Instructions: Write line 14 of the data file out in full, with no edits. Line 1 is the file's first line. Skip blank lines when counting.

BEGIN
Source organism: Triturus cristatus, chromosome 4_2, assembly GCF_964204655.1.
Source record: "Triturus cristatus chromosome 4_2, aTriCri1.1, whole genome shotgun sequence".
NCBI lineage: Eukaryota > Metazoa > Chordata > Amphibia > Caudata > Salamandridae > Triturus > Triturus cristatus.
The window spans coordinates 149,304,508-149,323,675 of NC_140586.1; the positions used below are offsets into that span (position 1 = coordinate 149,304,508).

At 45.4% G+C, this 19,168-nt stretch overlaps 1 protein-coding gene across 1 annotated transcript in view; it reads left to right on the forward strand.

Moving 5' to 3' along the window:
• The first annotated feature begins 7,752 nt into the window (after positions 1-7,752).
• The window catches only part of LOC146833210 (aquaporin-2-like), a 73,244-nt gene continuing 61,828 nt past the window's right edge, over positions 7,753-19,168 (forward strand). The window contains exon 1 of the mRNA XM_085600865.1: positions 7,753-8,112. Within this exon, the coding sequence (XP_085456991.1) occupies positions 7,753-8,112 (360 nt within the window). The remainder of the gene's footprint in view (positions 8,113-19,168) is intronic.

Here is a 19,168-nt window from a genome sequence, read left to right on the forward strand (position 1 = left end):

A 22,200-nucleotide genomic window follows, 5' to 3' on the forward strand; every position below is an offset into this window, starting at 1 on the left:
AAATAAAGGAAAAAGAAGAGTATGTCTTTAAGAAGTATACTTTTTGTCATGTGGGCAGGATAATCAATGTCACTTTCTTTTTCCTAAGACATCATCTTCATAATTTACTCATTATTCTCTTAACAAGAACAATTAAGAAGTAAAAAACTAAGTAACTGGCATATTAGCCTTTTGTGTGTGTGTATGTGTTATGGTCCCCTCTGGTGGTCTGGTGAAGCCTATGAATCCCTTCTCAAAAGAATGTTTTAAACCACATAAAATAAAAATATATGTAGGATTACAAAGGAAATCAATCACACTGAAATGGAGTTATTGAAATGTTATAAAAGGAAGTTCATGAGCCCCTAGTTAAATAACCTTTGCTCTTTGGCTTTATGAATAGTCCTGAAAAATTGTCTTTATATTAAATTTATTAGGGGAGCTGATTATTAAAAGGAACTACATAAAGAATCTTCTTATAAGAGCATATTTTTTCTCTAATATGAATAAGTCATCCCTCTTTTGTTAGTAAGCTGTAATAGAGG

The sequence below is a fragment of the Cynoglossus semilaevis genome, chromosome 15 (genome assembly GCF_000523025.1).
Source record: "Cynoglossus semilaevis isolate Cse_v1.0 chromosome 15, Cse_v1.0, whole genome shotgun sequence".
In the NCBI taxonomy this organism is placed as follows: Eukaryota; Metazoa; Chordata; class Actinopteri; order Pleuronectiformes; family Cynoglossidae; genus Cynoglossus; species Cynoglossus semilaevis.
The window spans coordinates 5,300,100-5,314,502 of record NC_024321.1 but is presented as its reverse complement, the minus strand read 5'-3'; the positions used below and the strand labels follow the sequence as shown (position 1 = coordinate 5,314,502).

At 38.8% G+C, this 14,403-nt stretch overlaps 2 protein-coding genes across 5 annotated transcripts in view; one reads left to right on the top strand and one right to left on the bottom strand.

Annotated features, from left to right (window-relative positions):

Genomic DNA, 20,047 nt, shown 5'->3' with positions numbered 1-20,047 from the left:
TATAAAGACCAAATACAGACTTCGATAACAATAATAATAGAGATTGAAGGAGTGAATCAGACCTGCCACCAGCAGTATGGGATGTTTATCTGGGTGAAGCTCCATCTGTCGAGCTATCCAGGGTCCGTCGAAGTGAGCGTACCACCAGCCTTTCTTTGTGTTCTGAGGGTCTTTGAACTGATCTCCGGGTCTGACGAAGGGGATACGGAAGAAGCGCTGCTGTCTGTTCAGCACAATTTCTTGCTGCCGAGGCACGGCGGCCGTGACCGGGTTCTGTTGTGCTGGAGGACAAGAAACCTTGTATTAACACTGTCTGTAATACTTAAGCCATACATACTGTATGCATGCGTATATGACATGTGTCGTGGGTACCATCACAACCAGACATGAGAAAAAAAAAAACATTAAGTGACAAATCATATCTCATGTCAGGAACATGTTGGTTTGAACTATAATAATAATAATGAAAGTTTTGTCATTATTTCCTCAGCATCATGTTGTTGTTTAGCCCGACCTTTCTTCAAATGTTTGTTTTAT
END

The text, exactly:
In the NCBI taxonomy this organism is placed as follows: Eukaryota; Metazoa; Chordata; class Actinopteri; order Pleuronectiformes; family Cynoglossidae; genus Cynoglossus; species Cynoglossus semilaevis.